By John Donovan
Two articles have just been published about bribery that have relevance to Shell and its shareholders.
An article by The Economist under the headline “Graft work” makes the point that “The most briberiddled sectors are oil, gas, mining, construction and transport.”
GONE are the days when multinationals could book bribes paid in far-flung countries as a tax-deductible expense. These days would-be palm-greasers have to contend with ever-tougher enforcement of old laws, such as America’s Foreign Corrupt Practices Act of 1977, and a raft of new ones in countries from Britain to Brazil.
The other article worth reading is also in relation to the U.S. Foreign Corrupt Practices Act. Published by the Legal Newsline, it reports on the filing of a class action lawsuit alleging that an oil company – Cobalt International Energy – has violated United States federal law by engaging in bribery with foreign officials.
The lawsuit alleges the company violated the Foreign Corrupt Practices Act (FCPA) by paying foreign officials through third parties…
Shell has already been fined by the US authorities for using third parties to facilitate bribes paid to Nigerian officials. In Ireland, Shell has used a third party company, OSSL, to distribute bribes on behalf of Shell, including to senior police officers. The bribery was authorised and subsequently covered up by Shell senior management.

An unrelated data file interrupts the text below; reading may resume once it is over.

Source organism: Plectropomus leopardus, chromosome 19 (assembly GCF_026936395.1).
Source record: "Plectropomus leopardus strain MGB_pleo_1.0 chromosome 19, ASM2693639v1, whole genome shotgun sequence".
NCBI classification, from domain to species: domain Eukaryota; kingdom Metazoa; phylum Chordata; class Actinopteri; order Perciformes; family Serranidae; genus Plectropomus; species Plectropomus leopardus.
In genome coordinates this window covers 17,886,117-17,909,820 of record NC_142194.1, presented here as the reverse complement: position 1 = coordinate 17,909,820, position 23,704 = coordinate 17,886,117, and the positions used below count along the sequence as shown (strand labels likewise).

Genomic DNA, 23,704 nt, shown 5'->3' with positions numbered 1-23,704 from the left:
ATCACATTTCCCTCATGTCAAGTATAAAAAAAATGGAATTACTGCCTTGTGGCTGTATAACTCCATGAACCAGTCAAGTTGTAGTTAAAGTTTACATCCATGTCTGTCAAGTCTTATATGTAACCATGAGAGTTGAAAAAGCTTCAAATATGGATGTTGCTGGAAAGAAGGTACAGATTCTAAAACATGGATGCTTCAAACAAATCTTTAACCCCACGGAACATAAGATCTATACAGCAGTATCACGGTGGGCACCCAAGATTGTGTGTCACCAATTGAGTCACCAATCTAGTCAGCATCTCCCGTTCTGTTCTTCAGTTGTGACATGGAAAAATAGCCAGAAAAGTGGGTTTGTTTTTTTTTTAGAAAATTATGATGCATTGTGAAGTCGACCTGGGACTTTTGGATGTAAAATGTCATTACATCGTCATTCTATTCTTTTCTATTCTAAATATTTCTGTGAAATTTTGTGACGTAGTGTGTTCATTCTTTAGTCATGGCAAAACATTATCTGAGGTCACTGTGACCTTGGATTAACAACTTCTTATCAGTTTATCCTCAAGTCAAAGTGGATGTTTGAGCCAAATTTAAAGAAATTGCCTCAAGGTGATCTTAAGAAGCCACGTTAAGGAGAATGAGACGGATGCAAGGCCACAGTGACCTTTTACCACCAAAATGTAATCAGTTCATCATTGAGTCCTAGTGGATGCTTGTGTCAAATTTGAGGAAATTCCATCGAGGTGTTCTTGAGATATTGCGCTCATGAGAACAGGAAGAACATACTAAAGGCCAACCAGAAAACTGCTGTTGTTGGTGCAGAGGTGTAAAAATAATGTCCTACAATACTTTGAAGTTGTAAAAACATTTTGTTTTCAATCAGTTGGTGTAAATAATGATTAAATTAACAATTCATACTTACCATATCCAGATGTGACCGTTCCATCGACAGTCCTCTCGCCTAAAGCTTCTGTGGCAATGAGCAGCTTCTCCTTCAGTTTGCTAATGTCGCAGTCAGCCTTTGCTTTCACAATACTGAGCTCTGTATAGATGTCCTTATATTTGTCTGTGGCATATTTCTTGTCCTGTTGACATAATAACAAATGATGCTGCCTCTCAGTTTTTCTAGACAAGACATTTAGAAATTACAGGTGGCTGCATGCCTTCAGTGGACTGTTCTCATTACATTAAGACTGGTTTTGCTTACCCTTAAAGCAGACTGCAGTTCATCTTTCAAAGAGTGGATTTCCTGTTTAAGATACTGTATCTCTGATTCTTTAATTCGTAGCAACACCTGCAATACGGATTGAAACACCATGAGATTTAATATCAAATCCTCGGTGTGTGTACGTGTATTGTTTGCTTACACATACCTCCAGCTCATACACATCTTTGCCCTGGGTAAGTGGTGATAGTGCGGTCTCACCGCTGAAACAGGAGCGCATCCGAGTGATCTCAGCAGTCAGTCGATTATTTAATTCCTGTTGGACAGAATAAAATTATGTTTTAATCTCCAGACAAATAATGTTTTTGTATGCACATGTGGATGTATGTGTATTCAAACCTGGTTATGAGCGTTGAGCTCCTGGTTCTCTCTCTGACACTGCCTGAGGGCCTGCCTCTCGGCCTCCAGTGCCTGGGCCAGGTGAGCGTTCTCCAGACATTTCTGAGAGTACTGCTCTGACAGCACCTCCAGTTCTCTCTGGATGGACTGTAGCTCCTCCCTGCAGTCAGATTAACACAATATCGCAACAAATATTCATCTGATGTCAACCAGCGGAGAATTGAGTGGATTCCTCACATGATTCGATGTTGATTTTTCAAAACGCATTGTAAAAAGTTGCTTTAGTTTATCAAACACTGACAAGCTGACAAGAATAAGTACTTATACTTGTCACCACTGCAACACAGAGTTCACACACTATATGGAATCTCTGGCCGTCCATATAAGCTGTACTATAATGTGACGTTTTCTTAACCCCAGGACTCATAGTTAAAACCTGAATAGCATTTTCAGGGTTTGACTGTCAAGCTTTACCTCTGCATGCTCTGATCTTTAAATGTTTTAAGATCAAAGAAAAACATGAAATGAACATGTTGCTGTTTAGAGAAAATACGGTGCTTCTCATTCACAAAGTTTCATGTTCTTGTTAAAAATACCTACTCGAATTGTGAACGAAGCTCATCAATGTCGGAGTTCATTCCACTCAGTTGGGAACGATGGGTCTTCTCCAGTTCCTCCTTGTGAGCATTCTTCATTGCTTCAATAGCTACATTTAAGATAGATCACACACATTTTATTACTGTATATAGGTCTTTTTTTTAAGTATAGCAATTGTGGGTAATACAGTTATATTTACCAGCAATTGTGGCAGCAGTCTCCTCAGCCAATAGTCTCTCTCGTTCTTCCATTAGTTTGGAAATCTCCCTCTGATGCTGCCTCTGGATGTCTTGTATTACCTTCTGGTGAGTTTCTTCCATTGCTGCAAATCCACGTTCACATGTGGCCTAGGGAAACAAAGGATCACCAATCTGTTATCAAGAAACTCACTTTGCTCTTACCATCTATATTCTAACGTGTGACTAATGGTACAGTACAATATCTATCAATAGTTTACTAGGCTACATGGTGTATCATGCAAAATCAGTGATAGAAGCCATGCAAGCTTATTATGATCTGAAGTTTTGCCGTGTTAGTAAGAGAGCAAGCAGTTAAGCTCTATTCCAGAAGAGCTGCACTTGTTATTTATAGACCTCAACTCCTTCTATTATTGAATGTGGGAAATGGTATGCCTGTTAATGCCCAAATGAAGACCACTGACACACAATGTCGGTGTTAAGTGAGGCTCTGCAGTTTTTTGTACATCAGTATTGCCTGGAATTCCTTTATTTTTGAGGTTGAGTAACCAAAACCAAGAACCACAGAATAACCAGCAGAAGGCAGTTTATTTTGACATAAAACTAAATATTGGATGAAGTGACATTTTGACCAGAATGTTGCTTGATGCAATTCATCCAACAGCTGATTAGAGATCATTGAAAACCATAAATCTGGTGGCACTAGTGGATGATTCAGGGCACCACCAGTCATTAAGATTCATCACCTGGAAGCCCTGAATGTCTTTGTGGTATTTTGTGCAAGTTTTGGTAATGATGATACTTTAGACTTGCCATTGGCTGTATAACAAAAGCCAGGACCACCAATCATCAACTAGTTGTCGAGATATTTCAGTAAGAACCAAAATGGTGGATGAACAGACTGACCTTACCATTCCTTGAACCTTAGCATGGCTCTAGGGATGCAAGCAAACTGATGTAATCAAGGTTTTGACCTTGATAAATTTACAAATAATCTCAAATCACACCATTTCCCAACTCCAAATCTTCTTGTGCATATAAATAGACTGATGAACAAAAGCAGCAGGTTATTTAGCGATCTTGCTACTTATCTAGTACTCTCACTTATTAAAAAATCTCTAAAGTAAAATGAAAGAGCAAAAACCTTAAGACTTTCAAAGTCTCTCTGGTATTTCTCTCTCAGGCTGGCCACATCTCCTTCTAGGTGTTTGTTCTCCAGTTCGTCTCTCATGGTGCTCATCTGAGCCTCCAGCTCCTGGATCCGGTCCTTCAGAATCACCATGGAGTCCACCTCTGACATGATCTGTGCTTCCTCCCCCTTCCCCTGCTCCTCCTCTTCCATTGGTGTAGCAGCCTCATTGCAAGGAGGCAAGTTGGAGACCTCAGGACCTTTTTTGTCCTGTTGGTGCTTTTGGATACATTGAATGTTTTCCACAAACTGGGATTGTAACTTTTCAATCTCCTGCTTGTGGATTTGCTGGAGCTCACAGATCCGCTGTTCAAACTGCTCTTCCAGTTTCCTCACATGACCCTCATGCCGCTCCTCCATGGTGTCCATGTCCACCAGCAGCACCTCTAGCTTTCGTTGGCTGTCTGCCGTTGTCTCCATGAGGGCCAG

It appears based on these new articles, that such activity could potentially result in a class action lawsuit against Shell.
Shell to pay $48m Nigerian bribe fine: Daily Telegraph 4 November 2010
Royal Dutch Shell has been ordered to pay $48m (£29.4m) in civil and criminal fines over its contractor’s involvement in bribing Nigerian customs officials.
These companies, including Shell, admitted they “approved of or condoned the payment of bribes on their behalf in Nigeria and falsely recorded the bribe payments made on their behalf as legitimate business expenses in their corporate books, records and accounts”.
SHELL IN BRIBERY FINE: Daily Express 6 November 2010
Shell must pay a $30million “criminal penalty” over charges it paid $2million to a sub-contractor “with the knowledge that some or all of the money” would be used to bribe Nigerian officials to allow equipment into the country without paying duty. Shell, which has not admitted guilt, must pay a further $18million to repay profits and interests.